Genes associated with IL-2 stimulation resulting in gene upregulation from the aforementioned metabolic gene pathways include genes associated with the metabolism of lipids, carbohydrates and proteins, including APOE
. Consequently, one gene downregulated via IL-2 stimulation was CHST1
, involved in amino acid metabolism. Genes upregulated via IL-7 stimulation include genes involved in carbohydrate, lipid, protein and amino acid metabolism as well: APOE
. Genes associated with IL-7 stimulation resulting in downregulation include CHST13
, and ACSM1
. Finally genes associated with IL-15 upregulation are focused in mostly in lipid metabolism: ACHE
, and DMGDH
. Those genes downregulated by IL-15 include MRM1
. Key genes from these lists are compiled in Table 4
In order to elucidate the functional differences between cytokines and their response to cell growth, we next analyzed significantly changed transcripts associated with proliferation related ontology vs. the control condition (Supplementary Figure S1
). All cytokines shared commonalities via induction of HILPDA, a gene which enhances cell growth via lipid metabolism and potent downregulation of SFRP1, a gene involved in delay of S phase. Detailed analysis identified a common set of factors closely shared between IL-2 and IL-7. These shared genes revealed upregulation to PGDFB, JAK/STAT (EPOR), and Beta-catenin (PTPRU) related signaling as well as dramatic negative changes to angiogenic factors (VEGFC, FGF18, FGF2). Conversely, IL-17 resulted in a dramatic increase of TGFB2, downregulation of ERK signaling (GAREM2), and resulted in a decrease in expression of transcriptional programmer, CHD5.
2.5. Study Genes Indicating the Purtabation in the Signal Transduction of Activated CD4+ T Cells Stimulated by Individual Cytokines
The genes with ± 50% change in their expression levels when compared to the control condition were identified via the approaches shown in the Methods section. Since hundreds of genes were up/down-regulated by each of IL-2, IL-7 and IL-15, principal component analysis was implemented to project those genes according to their expression time-profiles onto a two-dimensional space. The outlier genes were analyzed to identify the reactions unique to each cytokine, while the bulk genes were further analyzed by the program Metacore to identify the gene-regulatory networks induced by each of the three cytokines.
2.5.1. Outlier Gene Analysis
Outlier genes were identified by principal component analysis and clustering from the transcriptomic data for activated CD4+
T cells stimulated by IL-2, IL-7, and IL-15, respectively (Figure 4
A,C,E). The functions of those outlier genes were identified from the program GeneMANIA and listed in Figure 4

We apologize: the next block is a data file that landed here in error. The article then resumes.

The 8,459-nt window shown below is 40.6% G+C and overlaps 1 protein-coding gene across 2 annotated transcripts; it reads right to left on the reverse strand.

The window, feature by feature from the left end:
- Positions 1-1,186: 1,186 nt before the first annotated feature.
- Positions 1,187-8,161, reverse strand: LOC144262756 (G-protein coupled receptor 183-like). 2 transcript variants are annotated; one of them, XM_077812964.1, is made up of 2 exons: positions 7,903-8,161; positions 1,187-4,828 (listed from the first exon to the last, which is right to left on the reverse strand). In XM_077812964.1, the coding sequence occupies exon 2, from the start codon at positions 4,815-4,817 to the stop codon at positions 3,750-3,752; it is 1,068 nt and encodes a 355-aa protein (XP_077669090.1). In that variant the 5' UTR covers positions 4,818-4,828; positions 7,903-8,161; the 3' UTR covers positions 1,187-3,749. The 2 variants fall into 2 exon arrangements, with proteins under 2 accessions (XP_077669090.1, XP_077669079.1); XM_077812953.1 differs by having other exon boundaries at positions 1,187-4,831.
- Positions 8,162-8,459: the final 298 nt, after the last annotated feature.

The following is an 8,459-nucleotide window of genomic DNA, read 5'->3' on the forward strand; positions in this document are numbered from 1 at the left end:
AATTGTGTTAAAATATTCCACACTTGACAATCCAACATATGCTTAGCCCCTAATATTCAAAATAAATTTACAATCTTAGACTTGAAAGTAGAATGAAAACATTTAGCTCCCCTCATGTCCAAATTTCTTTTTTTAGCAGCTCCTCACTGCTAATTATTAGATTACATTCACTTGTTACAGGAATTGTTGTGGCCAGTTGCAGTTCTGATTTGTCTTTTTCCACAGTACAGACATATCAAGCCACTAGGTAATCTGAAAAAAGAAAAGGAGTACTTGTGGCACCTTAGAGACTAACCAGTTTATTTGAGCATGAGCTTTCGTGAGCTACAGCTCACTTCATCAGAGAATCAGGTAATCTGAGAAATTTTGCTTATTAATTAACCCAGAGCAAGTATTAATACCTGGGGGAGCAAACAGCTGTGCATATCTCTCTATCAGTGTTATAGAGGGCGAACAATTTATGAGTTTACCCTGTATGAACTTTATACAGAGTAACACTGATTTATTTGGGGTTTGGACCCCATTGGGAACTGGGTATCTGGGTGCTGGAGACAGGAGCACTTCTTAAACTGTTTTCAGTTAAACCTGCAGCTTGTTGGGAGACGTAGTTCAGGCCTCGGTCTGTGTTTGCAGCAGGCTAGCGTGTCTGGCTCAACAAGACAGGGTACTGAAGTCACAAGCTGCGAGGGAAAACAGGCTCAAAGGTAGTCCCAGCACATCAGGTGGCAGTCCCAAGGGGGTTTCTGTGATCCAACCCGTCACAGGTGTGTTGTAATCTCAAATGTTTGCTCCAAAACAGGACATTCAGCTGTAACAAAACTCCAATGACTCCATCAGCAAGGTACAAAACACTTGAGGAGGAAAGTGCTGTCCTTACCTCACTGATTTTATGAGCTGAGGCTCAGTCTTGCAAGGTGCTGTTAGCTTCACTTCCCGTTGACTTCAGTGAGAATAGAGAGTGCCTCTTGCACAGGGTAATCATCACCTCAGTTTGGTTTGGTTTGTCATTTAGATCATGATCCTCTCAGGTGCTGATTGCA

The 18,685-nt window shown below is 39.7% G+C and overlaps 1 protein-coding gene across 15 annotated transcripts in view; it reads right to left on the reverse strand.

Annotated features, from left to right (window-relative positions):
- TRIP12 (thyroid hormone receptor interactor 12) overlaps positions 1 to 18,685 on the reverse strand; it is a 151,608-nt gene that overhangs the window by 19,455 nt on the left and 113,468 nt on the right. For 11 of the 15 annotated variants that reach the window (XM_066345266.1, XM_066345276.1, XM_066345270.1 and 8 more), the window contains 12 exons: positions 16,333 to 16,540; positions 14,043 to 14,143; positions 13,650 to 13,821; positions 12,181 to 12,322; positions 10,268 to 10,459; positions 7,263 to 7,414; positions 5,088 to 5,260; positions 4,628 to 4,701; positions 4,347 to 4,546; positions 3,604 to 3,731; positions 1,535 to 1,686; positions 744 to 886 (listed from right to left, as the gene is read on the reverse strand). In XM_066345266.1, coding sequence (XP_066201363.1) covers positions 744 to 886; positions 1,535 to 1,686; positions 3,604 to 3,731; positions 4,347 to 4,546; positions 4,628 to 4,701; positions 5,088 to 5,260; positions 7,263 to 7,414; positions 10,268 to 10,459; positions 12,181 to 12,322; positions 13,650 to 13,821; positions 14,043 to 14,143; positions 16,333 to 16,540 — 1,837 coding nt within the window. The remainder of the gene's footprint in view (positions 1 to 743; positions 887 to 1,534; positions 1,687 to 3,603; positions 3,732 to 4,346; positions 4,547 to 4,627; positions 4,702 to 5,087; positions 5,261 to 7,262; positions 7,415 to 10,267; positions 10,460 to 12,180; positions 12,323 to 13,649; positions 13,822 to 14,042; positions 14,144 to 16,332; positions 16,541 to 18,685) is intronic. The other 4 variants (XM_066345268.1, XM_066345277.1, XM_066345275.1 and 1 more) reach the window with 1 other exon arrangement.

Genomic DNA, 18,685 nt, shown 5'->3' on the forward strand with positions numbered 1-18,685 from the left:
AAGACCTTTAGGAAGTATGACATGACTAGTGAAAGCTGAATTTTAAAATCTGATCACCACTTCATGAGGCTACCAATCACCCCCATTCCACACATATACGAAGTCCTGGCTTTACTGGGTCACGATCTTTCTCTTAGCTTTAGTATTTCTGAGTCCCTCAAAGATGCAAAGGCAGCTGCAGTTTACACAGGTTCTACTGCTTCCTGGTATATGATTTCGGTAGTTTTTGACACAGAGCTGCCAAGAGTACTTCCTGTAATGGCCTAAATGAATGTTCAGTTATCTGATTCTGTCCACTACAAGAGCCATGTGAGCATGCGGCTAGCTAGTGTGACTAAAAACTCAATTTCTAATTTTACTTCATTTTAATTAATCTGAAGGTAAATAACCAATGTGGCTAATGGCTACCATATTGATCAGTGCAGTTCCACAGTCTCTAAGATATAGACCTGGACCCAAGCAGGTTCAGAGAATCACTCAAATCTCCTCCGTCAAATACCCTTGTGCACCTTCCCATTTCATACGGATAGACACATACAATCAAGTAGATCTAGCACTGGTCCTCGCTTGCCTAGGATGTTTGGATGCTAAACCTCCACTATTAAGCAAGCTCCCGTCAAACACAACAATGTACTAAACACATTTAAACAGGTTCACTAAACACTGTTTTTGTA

B,D,F. In Figure 4
B, the gene functions listed represent unique outlier genes from the PCA study of genes with significant expression change via stimulation by IL-2. The gene functions of the genes stimulated by IL-2 seem to be related to cell and leukocyte chemotaxis, chemokine receptor activity, cellular defense response and cell motility. In Figure 4
D, the gene functions listed based on the outlier genes from IL-7 stimulation, which include genes involved in chloride transport, cell chemotaxis, chloride transmembrane activity, and cytokine receptor activity. Finally, in Figure 4
F, the gene functions listed based on the outlier genes from IL-15 stimulation include genes with functions, including cell growth, zinc ion responses, cellular response to metal ions, and regulation of calcium ion transport into the cell. These gene functions are consistent with the types of genes which are outliers in the PCA study.
As shown in Figure 4
A,B, the genes with respect to IL-2 stimulation include: CCL2
, and ACKR1
. In particular, CCL2
are all markers of proliferating cells. Some of the standout genes include MB
(myoglobin), as well as ACKR1
, which is a chemokine receptor. It seems that most genes stimulated by IL-2 appear to be associated with inflammation processes, but also growth pathways and triggers for proliferation. Outlier genes associated with IL-7 include: CXCL8
. Although there are some genes in this list which are involved in inflammation and are directing agents, there are also genes associated heavily with ion transport from the cell with some trans-membrane proteins and channel proteins. Outlier genes associated with IL-15 include many metal-ion associated proteins like MT1H
, and also signaling for other cytokines like IL17RB
While Figure 4
shows the genes regulated by individual cytokines, these outlier genes are commonly involved in T-cell receptor (TCR), a complex of integral membrane proteins on the surface of T cells that takes part in the activation of T-cells in response to an antigen. Genes from pathway analysis through NCI illustrate the complexity of TCR signaling, which leads to proliferation and differentiation of activated CD4+